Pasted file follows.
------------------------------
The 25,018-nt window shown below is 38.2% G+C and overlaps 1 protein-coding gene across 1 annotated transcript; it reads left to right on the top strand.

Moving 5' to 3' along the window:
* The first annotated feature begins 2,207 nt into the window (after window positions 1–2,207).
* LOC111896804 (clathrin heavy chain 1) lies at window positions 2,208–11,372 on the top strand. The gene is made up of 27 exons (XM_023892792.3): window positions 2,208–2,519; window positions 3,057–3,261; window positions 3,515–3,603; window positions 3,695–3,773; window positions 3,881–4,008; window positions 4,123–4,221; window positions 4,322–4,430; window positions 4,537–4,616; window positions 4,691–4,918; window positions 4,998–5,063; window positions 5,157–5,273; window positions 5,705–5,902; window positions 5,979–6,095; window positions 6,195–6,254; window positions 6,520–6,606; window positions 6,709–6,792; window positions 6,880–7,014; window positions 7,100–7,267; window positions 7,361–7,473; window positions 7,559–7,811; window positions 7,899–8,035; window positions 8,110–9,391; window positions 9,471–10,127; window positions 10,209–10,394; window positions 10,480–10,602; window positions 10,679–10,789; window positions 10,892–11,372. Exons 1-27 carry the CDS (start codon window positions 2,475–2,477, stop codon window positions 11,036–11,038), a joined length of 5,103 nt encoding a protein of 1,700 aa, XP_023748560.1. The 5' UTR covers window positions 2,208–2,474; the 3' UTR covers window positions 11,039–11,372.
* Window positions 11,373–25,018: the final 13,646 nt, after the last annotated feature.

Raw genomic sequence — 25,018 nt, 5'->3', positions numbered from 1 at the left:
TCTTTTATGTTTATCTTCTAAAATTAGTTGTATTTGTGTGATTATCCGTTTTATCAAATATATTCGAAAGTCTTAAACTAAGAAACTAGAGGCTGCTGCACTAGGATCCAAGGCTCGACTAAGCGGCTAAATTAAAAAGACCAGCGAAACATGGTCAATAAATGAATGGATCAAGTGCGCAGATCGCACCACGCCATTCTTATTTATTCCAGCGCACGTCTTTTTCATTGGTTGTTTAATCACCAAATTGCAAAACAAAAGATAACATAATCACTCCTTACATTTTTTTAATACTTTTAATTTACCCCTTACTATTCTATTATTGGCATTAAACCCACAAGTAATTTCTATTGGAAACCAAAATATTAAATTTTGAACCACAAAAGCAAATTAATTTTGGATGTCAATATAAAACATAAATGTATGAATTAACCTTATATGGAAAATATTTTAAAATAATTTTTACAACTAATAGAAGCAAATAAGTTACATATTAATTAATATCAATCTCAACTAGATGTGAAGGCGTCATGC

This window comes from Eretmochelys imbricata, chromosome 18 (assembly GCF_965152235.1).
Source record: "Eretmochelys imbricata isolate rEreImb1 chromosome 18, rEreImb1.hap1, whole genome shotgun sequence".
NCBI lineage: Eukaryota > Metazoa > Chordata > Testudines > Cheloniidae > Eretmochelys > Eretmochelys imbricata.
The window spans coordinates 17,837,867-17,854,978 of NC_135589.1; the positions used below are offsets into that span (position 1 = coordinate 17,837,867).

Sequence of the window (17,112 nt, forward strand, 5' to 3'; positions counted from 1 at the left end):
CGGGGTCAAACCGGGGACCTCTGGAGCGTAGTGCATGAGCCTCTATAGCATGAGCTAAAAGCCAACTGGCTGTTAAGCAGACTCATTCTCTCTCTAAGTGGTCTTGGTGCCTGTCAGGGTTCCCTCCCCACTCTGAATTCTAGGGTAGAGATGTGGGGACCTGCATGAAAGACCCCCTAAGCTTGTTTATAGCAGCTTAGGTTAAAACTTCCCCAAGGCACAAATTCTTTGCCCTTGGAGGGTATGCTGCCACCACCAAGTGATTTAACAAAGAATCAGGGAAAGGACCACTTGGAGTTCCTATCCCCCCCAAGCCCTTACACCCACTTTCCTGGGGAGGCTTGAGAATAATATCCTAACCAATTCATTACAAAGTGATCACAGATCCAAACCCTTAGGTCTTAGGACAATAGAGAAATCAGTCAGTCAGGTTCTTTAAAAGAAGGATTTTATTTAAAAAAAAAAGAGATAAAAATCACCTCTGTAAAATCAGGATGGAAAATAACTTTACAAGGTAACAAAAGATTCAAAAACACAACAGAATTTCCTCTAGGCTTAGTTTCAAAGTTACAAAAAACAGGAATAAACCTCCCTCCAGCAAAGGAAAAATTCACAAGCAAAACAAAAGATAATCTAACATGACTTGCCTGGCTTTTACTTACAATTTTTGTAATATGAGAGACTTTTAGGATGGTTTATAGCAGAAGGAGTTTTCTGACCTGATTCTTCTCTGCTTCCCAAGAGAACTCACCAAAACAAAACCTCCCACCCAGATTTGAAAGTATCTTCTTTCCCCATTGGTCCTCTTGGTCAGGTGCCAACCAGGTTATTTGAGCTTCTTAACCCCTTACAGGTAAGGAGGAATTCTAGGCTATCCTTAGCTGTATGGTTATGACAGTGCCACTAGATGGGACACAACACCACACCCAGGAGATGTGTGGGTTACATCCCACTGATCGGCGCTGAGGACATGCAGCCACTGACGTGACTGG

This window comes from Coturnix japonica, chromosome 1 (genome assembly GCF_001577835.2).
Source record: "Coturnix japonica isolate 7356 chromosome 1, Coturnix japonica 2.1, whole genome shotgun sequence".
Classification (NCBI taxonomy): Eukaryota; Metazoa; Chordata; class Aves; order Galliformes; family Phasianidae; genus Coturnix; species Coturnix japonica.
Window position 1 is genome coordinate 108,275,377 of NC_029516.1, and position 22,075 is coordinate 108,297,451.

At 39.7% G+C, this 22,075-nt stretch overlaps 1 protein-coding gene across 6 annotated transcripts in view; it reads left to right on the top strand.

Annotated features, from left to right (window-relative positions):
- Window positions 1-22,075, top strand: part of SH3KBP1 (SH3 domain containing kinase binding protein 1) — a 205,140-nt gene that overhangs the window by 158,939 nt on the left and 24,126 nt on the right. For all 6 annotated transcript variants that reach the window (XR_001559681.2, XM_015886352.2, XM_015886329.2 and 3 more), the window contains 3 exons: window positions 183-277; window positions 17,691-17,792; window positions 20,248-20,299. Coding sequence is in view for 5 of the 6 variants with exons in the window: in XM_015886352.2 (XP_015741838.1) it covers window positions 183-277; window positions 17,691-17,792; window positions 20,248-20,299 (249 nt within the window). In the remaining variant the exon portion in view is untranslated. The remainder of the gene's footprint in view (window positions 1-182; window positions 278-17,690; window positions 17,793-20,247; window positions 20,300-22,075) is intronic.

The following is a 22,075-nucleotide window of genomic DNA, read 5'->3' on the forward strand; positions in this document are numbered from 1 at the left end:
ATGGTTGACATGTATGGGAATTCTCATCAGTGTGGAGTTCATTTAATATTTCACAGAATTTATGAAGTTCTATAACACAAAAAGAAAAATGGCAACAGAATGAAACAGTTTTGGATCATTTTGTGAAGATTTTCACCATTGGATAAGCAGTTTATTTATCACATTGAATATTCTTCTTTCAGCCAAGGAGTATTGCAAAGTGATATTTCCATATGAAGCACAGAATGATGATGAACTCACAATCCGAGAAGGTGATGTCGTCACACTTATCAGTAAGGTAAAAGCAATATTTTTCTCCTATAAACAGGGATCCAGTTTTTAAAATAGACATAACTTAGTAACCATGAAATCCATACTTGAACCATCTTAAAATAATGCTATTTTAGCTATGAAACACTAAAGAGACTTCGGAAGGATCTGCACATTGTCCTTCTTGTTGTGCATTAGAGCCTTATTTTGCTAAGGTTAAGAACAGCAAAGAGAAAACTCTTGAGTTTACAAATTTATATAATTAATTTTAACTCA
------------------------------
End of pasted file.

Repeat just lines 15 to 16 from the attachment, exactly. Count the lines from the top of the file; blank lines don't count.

Source record: "Coturnix japonica isolate 7356 chromosome 1, Coturnix japonica 2.1, whole genome shotgun sequence".
Classification (NCBI taxonomy): Eukaryota; Metazoa; Chordata; class Aves; order Galliformes; family Phasianidae; genus Coturnix; species Coturnix japonica.